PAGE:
The next four Super Bowl’s are in Minneapolis, Atlanta, Miami, and LA. Those games are unlikely to be moved, because there’s no international conflict to underscore a venue change and, apart from LA (which will host in 2021), all of the facilities have already been constructed. The Olympic games, with Pyeongchang, Tokyo, Beijing, Paris and Los Angeles on the docket, should stay where they are; those countries all rank below the median in the Corruption Perceptions Index and have the state capacity and GDP to construct or refurbish suitable accommodations.

With everything that’s going on in college basketball, you’d think the venue for the Final Four (San Antonio, 2018; Minneapolis, 2019; Atlanta, 2020; Indianapolis, 2021) could end up shifting. Those cities, however, are largely harmless, and critically not (yet) embroiled in the far-reaching scandal that threatens to undermine the foundations of college basketball. If Louisville were hosting the 2018 Final Four, it would make sense to be a bit skeptical. San Antonio, though? Indianapolis? Apart from everyone in Dallas and Houston, who has a problem with San Antonio? Did the Taliban open an office in San Antonio?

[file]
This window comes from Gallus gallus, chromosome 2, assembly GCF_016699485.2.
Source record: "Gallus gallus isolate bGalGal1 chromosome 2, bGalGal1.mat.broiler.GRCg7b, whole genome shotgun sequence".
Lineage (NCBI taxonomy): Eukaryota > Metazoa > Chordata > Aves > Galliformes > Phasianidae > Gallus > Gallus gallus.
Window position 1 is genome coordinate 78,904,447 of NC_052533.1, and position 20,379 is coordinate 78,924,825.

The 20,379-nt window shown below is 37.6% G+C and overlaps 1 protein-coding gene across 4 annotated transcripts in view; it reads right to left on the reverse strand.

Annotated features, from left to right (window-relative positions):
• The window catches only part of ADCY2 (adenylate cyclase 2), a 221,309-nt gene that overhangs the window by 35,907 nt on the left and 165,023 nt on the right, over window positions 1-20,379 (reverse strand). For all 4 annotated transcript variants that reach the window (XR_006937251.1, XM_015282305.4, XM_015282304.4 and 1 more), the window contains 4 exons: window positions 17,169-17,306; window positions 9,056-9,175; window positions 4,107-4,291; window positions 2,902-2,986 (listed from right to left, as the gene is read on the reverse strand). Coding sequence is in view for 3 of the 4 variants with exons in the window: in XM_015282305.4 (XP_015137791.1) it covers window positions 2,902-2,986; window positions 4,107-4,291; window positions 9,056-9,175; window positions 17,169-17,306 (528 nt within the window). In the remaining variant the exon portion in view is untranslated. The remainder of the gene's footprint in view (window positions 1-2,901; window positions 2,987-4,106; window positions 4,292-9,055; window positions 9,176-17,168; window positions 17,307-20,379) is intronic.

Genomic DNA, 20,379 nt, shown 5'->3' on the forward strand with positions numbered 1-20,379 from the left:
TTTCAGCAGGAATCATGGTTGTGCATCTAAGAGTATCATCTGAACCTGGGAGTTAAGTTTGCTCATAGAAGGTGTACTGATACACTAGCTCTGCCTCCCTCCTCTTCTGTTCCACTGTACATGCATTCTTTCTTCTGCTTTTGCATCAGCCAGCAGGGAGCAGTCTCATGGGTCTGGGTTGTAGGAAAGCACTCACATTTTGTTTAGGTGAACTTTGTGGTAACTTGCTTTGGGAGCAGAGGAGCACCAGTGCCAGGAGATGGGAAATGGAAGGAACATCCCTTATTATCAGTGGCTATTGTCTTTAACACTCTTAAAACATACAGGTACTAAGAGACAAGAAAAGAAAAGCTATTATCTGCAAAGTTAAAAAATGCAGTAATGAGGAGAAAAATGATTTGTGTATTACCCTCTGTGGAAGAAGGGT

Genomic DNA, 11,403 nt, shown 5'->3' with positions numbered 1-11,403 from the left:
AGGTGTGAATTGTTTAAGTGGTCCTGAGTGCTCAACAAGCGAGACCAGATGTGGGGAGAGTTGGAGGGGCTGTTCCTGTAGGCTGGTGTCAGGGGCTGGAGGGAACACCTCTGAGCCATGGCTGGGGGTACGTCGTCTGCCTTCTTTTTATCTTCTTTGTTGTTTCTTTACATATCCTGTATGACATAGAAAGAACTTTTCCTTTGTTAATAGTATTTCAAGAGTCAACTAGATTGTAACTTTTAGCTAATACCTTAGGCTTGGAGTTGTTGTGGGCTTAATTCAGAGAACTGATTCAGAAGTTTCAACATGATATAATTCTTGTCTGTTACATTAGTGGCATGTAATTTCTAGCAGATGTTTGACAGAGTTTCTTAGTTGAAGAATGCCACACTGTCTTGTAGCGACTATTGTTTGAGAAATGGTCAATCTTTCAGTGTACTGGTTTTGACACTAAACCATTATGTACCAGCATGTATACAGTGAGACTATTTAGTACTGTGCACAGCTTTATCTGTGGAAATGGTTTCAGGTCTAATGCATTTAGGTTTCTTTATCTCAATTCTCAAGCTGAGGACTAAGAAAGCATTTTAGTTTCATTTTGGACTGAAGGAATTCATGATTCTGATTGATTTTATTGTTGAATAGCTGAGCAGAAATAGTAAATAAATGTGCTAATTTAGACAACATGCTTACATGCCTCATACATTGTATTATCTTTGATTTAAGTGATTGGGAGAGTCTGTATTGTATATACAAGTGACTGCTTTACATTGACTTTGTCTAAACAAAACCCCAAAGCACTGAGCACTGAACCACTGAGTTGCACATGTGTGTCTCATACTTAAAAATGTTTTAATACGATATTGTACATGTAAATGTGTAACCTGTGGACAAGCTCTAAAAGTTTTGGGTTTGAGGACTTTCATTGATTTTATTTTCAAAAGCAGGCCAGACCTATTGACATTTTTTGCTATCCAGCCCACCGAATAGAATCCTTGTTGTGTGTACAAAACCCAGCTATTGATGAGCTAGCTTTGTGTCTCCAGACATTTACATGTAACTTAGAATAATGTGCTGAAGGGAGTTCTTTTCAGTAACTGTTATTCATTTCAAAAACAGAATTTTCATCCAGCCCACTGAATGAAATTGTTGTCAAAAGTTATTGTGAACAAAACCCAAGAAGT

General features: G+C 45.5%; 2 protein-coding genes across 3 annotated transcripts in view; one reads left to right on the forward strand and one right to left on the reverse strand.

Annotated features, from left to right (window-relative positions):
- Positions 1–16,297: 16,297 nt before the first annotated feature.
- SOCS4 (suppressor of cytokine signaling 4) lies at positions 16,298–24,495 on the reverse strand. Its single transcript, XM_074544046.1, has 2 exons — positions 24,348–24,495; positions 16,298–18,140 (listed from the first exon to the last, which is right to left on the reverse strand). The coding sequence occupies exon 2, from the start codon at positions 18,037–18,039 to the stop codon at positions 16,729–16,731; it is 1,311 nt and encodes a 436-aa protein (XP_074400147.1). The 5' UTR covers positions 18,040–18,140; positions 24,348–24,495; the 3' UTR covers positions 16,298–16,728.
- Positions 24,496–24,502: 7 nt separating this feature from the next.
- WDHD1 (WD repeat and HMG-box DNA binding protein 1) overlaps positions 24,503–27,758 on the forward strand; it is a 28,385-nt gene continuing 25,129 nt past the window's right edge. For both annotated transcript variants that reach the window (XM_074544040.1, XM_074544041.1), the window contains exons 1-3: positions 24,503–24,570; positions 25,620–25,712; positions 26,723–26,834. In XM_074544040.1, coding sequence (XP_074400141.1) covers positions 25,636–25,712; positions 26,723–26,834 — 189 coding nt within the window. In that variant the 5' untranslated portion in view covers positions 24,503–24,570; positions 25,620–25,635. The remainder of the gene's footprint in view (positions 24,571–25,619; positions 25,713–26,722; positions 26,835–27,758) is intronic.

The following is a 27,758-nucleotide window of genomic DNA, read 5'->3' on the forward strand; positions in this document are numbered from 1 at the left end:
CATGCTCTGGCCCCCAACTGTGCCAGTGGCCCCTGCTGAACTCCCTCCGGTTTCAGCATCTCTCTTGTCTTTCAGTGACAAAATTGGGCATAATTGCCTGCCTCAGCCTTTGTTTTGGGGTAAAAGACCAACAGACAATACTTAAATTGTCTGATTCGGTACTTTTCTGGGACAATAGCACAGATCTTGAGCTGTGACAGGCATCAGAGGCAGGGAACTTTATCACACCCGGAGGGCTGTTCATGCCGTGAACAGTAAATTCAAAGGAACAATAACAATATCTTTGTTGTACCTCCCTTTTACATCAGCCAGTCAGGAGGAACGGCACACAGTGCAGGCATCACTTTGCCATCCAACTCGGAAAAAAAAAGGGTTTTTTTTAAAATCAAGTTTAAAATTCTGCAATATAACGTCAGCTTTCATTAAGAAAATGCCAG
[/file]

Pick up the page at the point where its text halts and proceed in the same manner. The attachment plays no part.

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Alex studied political science in university but spent most of that time watching college football. Started covering sports betting for this site in 2017. Avid tennis player, golf nut, and motorsports nerd. Career .600 against Ryan Murphy in NBA Jam: Tournament Edition.